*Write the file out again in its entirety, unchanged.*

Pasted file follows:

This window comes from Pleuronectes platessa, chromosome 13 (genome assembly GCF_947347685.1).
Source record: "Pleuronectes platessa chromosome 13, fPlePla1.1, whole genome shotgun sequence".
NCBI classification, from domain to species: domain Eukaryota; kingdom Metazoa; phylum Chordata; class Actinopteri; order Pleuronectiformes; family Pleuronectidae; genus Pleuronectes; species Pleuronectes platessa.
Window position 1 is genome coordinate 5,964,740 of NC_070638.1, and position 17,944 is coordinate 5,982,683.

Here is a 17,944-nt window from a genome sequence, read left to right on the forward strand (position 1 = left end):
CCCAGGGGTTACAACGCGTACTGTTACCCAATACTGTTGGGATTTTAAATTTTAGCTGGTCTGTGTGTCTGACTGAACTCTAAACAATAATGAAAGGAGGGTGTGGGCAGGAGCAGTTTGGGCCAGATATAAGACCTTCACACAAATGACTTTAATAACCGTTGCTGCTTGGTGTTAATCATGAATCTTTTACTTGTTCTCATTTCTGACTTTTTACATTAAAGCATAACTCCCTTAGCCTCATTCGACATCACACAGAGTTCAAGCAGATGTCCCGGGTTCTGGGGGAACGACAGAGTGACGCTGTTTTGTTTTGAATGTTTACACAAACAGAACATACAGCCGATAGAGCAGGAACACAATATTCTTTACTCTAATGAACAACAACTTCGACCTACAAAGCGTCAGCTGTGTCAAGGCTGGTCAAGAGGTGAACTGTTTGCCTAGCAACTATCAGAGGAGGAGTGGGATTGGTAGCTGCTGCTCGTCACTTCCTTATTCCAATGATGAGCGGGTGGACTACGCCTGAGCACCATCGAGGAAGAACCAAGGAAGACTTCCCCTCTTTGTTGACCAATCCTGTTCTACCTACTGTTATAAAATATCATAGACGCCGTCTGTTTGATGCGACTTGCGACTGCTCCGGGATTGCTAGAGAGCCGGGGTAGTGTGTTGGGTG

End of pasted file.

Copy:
This window comes from Pleuronectes platessa, chromosome 13 (genome assembly GCF_947347685.1).
Source record: "Pleuronectes platessa chromosome 13, fPlePla1.1, whole genome shotgun sequence".
NCBI classification, from domain to species: domain Eukaryota; kingdom Metazoa; phylum Chordata; class Actinopteri; order Pleuronectiformes; family Pleuronectidae; genus Pleuronectes; species Pleuronectes platessa.
Window position 1 is genome coordinate 5,964,740 of NC_070638.1, and position 17,944 is coordinate 5,982,683.

Here is a 17,944-nt window from a genome sequence, read left to right on the forward strand (position 1 = left end):
CCCAGGGGTTACAACGCGTACTGTTACCCAATACTGTTGGGATTTTAAATTTTAGCTGGTCTGTGTGTCTGACTGAACTCTAAACAATAATGAAAGGAGGGTGTGGGCAGGAGCAGTTTGGGCCAGATATAAGACCTTCACACAAATGACTTTAATAACCGTTGCTGCTTGGTGTTAATCATGAATCTTTTACTTGTTCTCATTTCTGACTTTTTACATTAAAGCATAACTCCCTTAGCCTCATTCGACATCACACAGAGTTCAAGCAGATGTCCCGGGTTCTGGGGGAACGACAGAGTGACGCTGTTTTGTTTTGAATGTTTACACAAACAGAACATACAGCCGATAGAGCAGGAACACAATATTCTTTACTCTAATGAACAACAACTTCGACCTACAAAGCGTCAGCTGTGTCAAGGCTGGTCAAGAGGTGAACTGTTTGCCTAGCAACTATCAGAGGAGGAGTGGGATTGGTAGCTGCTGCTCGTCACTTCCTTATTCCAATGATGAGCGGGTGGACTACGCCTGAGCACCATCGAGGAAGAACCAAGGAAGACTTCCCCTCTTTGTTGACCAATCCTGTTCTACCTACTGTTATAAAATATCATAGACGCCGTCTGTTTGATGCGACTTGCGACTGCTCCGGGATTGCTAGAGAGCCGGGGTAGTGTGTTGGGTG